S6:E3 This episode of Dexter asked the question of just how long Dexter can expect to keep killing by presenting to us an elderly serial killer, whose life and attitude are horrible because he’s physically incapable of murdering anyone anymore. It made Dexter consider the reality that one day his body will also betray him, and that one day he will be unable to do what he loves.
“Why are you doing this to me?” – Nathan
We open on Travis telling Nathan — the man he kidnapped at the end of last week’s episode — that he would be freed when he sincerely repented for his sins. Nathan (who is chained to the floor) cries and begs for forgiveness from God, and when Travis leaves the room he tells Professor Gellar that Nathan is just telling them what they want to hear so he can convince them to let him live. Travis says he is uncomfortable with letting Nathan believe he was going to be released, and Professor Gellar appreciates that Travis has a good heart and doesn’t want to prolong Nathan’s suffering. After what is probably several days worth of tugging at his chains, Nathan finally manages to unhook himself from the floor and wanders until he finds himself in an empty church that had been converted into a workspace full of wood and paints. He walks towards the front door but a horse startles him and knocks him on the ground. Travis grabs Nathan and tosses him back into the room he just emerged from and makes him beg for his life.
“Two hours in that storage facility. I’m guessing he wasn’t organizing his Penthouse collection.” – Dexter
Dexter waits until Walter came out of the storage unit and watches as he gets on the bus. Then he wanders over to Walter’s unit and breaks in, only to find a box full of teeth and Dexter officially confirms Walter is The Tooth Fairy. Later that night, Dexter is in his car driving to where he’s preparing to kill Walter when Walter calls him and asks if he can come pick him up because he’s lost. Dexter agrees and drives to Walter’s location with a smile on his face because of how easy he believes this kill is going to be. But the second Walter climbs into the car he pulls a gun on Dexter and instructs him to drive until he says to stop. On the way, Walter confesses he knows Dexter works with the police and he knows Dexter knows he’s The Tooth Fairy, and because Dexter figured out his real identity, Walter says he has to kill him. Dexter drives as he’s told but purposefully crashes into a fence and knocks Walter unconscious, which makes it easy for Dexter to strap him down to a table and wrap cellophane around him and regain control of the situation again. Dexter then whips out his phone and shows Walter a picture of the woman he most recently killed and asks why he did it. Walter replies that he was tired of starring at his collection of teeth and wanted to see if he could still kill – but expresses disappointment in how it took him 10 minutes to kill her and 20 minutes to try and take her tooth. Dexter praises Walter for eluding the police for so long, especially when he even dumped one body on a deputy sheriff’s lawn. In his head, Dexter pictured the act of leaving his victim on an officer’s property as an exclamation of The Tooth Fairy’s prowess, but Walter said he only dumped her there because he got too drunk and didn’t feel like driving her body all the way to the highway to get rid of her. Dexter is disappointed with himself for admiring Walter for so long, and then Walter says Dexter is going to end up like him one day. Dexter promises himself out loud that he won’t, but then Walter asks what he’s going to do when he physically cannot kill anymore because he’s too old. Dexter can’t take where the conversation has gone and so he finally smothers him with a pillow because he says he wants Walter to die “a sad, old, man.”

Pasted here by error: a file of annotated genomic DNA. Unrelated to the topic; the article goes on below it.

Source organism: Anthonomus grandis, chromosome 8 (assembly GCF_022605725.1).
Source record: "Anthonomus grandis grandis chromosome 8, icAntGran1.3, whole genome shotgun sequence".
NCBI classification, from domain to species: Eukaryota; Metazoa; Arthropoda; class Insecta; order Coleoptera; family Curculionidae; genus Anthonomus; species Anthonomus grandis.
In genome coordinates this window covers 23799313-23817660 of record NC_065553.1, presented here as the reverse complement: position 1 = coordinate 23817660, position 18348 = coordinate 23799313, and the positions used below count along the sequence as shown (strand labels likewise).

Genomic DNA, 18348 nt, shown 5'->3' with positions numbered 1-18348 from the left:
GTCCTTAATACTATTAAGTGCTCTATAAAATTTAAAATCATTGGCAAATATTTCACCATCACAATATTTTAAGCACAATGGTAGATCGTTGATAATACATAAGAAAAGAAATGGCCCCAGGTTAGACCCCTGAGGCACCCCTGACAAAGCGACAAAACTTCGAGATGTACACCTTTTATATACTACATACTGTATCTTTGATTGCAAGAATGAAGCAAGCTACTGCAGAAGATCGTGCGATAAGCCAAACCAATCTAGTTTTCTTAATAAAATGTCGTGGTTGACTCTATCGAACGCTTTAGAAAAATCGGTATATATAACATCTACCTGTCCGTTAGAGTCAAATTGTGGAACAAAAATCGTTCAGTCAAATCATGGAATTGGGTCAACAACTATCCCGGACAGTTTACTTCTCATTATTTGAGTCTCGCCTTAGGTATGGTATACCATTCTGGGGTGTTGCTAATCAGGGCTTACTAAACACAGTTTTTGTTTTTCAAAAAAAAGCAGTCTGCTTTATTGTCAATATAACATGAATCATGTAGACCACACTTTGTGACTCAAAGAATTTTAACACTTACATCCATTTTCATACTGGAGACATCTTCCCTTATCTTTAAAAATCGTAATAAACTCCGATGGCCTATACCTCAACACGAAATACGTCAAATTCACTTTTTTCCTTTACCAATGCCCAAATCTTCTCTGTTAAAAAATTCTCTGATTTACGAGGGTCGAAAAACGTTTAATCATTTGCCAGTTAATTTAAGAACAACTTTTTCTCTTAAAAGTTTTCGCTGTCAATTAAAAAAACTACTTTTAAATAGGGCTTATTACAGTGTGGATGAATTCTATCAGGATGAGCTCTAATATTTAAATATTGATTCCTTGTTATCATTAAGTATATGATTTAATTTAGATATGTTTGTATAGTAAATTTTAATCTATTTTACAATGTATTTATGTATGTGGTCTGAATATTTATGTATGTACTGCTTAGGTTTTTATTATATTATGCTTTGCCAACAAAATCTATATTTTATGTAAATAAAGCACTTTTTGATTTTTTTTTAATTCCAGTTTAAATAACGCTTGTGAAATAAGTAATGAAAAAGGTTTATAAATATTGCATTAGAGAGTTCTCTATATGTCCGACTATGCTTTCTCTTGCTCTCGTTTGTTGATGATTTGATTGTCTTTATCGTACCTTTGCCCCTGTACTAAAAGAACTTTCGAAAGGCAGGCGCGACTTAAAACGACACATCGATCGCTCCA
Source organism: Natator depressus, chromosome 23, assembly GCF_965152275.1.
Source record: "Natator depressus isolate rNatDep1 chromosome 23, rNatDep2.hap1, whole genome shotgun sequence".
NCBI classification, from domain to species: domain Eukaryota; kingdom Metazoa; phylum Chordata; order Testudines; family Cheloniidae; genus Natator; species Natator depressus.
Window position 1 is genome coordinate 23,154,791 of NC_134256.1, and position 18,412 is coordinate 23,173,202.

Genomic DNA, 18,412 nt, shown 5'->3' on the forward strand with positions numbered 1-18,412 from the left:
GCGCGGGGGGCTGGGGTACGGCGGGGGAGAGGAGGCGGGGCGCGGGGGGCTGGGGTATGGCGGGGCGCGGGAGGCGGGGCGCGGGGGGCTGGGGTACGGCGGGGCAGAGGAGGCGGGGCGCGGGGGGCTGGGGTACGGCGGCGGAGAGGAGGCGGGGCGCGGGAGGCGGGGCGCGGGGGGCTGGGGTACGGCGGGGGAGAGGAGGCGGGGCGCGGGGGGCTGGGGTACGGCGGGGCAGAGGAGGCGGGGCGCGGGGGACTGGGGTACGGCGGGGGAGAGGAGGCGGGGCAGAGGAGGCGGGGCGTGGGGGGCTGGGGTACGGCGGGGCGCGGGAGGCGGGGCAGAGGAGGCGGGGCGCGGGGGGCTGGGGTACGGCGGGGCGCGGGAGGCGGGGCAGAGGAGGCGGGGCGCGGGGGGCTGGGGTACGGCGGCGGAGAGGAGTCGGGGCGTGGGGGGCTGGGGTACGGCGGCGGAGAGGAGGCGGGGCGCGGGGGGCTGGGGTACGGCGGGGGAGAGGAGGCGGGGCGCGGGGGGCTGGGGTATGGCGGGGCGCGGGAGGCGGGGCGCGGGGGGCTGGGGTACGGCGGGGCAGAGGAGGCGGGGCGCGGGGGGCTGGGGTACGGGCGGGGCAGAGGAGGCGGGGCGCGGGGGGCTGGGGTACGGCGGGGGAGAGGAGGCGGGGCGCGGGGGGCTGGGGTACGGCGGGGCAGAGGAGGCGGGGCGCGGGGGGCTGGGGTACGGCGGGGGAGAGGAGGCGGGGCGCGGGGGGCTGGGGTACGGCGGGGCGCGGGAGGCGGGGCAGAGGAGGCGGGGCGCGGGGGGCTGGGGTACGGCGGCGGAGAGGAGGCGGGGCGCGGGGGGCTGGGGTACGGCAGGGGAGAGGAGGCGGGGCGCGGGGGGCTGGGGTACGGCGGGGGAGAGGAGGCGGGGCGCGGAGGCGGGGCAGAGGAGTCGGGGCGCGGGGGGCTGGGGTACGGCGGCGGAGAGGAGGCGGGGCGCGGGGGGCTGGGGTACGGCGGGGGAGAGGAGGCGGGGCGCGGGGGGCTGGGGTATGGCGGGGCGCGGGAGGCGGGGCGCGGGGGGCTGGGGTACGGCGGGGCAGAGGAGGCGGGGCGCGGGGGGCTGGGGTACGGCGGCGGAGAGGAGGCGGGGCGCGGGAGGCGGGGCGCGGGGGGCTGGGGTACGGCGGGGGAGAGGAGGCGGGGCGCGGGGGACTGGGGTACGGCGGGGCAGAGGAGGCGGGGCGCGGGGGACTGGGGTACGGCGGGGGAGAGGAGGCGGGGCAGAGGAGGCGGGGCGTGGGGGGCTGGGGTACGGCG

The episode closes on a truly epic scene of two horses galloping down the street with a combination of human limbs sewn together with mannequin body parts, and blood dripping down from Nathan’s head (which is mounted on a mannequin’s body).
I was pretty pleased with this episode because it indicates the writers are beginning to have Dexter contemplate what his future looks like. It also signifies they are planning to answer some of the questions we’ve had for a long time, which are “how is Dexter going to be a good father to Harrison when he goes out and kills people at night?” and “is Dexter really planning on killing people for the rest of his life?” and “is there anything that will make Dexter stop killing?” It shows that the series could start evaluating the more practical aspects of Dexter’s life, and might even finally have Deb finally realize that her brother is a serial killer.